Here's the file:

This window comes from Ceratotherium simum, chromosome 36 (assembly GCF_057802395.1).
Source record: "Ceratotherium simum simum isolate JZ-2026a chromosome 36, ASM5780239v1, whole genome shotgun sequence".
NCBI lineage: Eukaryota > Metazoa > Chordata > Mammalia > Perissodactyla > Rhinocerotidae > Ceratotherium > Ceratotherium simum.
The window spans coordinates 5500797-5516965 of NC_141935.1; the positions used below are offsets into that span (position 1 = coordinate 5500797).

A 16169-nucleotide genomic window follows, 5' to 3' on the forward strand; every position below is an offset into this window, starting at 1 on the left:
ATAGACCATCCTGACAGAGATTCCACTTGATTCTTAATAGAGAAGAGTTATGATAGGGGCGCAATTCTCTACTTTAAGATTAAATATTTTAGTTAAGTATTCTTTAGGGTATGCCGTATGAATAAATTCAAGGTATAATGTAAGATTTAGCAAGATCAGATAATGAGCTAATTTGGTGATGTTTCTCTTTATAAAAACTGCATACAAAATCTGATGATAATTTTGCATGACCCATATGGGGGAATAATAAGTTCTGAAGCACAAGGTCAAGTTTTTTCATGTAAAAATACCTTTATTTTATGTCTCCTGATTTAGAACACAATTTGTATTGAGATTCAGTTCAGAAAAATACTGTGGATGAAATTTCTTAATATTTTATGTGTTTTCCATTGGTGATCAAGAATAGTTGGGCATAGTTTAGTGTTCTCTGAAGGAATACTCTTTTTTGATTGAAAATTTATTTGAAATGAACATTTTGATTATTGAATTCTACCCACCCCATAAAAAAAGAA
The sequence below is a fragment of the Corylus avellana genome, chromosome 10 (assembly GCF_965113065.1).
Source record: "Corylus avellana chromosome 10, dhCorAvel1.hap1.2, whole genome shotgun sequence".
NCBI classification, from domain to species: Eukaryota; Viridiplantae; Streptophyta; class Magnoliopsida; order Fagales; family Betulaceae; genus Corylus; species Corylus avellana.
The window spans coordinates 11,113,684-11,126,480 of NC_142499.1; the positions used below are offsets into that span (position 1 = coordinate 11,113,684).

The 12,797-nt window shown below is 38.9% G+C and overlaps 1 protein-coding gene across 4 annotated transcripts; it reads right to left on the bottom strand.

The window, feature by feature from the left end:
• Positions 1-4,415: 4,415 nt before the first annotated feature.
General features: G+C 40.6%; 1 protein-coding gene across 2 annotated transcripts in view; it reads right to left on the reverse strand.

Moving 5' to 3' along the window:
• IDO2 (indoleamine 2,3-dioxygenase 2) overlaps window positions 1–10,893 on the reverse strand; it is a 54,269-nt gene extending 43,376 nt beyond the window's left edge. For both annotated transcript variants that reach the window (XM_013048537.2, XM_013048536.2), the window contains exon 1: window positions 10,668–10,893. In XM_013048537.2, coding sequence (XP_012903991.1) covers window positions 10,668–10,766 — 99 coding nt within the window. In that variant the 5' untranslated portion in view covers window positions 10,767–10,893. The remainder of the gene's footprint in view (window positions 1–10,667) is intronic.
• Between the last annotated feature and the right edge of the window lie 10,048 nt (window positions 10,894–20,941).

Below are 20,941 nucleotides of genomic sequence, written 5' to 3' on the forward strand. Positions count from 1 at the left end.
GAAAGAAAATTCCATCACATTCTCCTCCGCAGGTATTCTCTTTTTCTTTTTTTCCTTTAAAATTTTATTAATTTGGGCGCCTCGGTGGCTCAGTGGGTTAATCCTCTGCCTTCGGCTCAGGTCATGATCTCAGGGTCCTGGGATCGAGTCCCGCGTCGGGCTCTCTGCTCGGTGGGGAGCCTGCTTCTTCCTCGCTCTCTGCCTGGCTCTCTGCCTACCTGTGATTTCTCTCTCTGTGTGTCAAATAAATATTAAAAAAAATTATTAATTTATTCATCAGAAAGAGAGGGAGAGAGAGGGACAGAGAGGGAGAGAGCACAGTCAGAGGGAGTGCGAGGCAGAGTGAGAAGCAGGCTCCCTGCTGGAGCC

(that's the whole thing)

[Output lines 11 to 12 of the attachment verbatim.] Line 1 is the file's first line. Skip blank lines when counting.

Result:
The 12,797-nt window shown below is 38.9% G+C and overlaps 1 protein-coding gene across 4 annotated transcripts; it reads right to left on the bottom strand.

The window, feature by feature from the left end: